Which established understanding though? The established Christian understanding has been around 2000 years...


Unless his mission was not really to the Jews. What if his mission was to lead gentiles closer to God?
Unless he is misquoted or misunderstood by those who heard him.

Now, that's interesting... would this mean that He was "annointed" by God with a mission to the gentiles? Would that not make him a Messiah? (Oh no, I sound like John Hagee... :o) But what I mean is, you accept that Jesus fulfilled God's plans, and you seem to concede that He's brought Gentiles closer to God... That would make Him some kind of Messiah, wouldn't it?

He wasn't executed for false prophecy, but for blasphemy. Which, incidentally, is not a crime in Judaism. And false prophets are stoned. He was crucified. By gentiles.Well, the Romans weren't interested in Jewish definitions of blasphemy. And the Jews didn't execute Him. In those days, the Romans forbade the nations under their command from executing men (women didn't count, hence the woman caught in adultery would have been stoned, while the man would have got away with it.) If someone was to be executed at all, it had to be by Rome. When Stephen was stoned later on, Roman power had broken down in the province for a while. But at the time of Christ's execution, it was quite tight on the area, so if someone was to be executed, it had to be by Rome.

So, would you consider that gentiles executed someone who was sentenced for blasphemy under Jewish law?

My understanding is that a political elite based in Jerusalem manipulated Pilate into sentencing Christ, who was from a different part of the nation, and not any elite. He had plenty of Israelite followers. The problem was not even the Pharisees, it was a certain clique within that group.

Under Jewish law, Christ was considered a blasphemer, but the Romans didn't care about that, and needed to be persuaded of something else... so treason against Rome was the ticket. (As in, "This man said he was king of the Jews.")

Basically, everyone was guilty. Gentiles, historically, have resented the Jews for being the chosen people, and have committed the classic crime of transference... Romans DID nail Christ to a cross. But I'll bet Constantine didn't see it that way...

Fenris
Jul 14th 2008, 04:37 PM
O.K. hold up a minute.

1. His mission was to the Jews first, but then when they didn't listen he took his message to the gentiles. He came to fulfill the law for the Jew, and create a new covenent for the world.I know you believe this to be true. But a question was asked as to how I saw it, and I gave my perspective. I don't expect you to believe it.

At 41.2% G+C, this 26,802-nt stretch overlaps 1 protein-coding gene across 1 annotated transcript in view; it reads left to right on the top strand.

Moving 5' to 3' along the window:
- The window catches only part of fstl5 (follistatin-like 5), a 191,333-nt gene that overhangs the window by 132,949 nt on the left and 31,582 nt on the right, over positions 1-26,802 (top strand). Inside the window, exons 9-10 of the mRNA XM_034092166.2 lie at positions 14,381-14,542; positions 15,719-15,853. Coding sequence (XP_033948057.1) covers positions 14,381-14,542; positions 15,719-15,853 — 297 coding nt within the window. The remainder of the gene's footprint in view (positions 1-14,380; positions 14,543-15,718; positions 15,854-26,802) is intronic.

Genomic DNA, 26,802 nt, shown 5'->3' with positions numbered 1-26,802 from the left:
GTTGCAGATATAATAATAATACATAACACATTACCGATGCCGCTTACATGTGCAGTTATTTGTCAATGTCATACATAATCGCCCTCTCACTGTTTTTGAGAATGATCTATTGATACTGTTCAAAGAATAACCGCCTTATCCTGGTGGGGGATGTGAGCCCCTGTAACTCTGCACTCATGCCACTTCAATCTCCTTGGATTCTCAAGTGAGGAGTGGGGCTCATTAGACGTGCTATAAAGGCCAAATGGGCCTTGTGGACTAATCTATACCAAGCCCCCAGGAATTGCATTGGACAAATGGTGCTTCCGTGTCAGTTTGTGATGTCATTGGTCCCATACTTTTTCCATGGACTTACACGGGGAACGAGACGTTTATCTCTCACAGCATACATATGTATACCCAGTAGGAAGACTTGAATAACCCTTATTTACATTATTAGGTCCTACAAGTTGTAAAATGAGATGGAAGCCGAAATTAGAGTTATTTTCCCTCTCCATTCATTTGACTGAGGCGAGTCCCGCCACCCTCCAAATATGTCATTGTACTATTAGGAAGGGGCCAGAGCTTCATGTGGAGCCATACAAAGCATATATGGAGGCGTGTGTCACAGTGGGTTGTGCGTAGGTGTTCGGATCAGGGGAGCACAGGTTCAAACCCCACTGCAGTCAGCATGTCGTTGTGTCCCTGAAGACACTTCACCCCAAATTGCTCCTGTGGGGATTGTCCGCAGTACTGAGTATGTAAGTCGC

2. He was crucified by both Jews AND gentiles. The Pharisees were the ones who desired to see Christ killed. If it wasn't for the Pharisees he would not have been crucified at all. The Pharisees then led Christ to Pontius Pilate, who argued that Christ was not in his jurisdiction and had him sent to Herod. Herod feared a riot from the Jews no matter what his verdict and had him sent back to Pilate. Since Pilate was the highest authority in the land concerning that matter he had no choice but to hear it. He did everything within his power to free Christ, going so far as to put him up against the most hated criminal in his day giving the Jews a choice he thought they would have to make in favor of Christ. The Jews screamed to free a murderer, and to crucify Christ. Pilate then had no choice but to see Christ crucified.This is the standard Christian view. I do not believe that it happened as you say, though.




Please do not sit here in all honesty and try to say the Jews take no blame for the crucifixion of Christ. Every human being on the face of the Earth takes responsibility for that. The Jew first, and then the Gentile.
I take no blame for it. I blame the Romans, who generally crucified revolutionaries. That is who I believe Jesus to be.

Fenris
Jul 14th 2008, 04:44 PM
Which established understanding though? The established Christian understanding has been around 2000 years...
The Jewish understanding has been around for 3300 years...


Now, that's interesting... would this mean that He was "annointed" by God with a mission to the gentiles? Would that not make him a Messiah? (Oh no, I sound like John Hagee... :o) But what I mean is, you accept that Jesus fulfilled God's plans, and you seem to concede that He's brought Gentiles closer to God... That would make Him some kind of Messiah, wouldn't it?Sure. That doesn't make him the Jewish messiah though.




My understanding is that a political elite based in Jerusalem manipulated Pilate into sentencing Christ, who was from a different part of the nation, and not any elite. He had plenty of Israelite followers. The problem was not even the Pharisees, it was a certain clique within that group.If any Jewish group didn't like him, it would have been the Saducees and no the Pharisees.


Under Jewish law, Christ was considered a blasphemerNo, he wasn't.


but the Romans didn't care about that, and needed to be persuaded of something else... so treason against Rome was the ticket. (As in, "This man said he was king of the Jews.")Or maybe that was the only reason the Romans crucified him. For being a revolutionary. Which is actually closer to the Jewish definition of the messiah than the Christian one.

theleast
Jul 14th 2008, 04:46 PM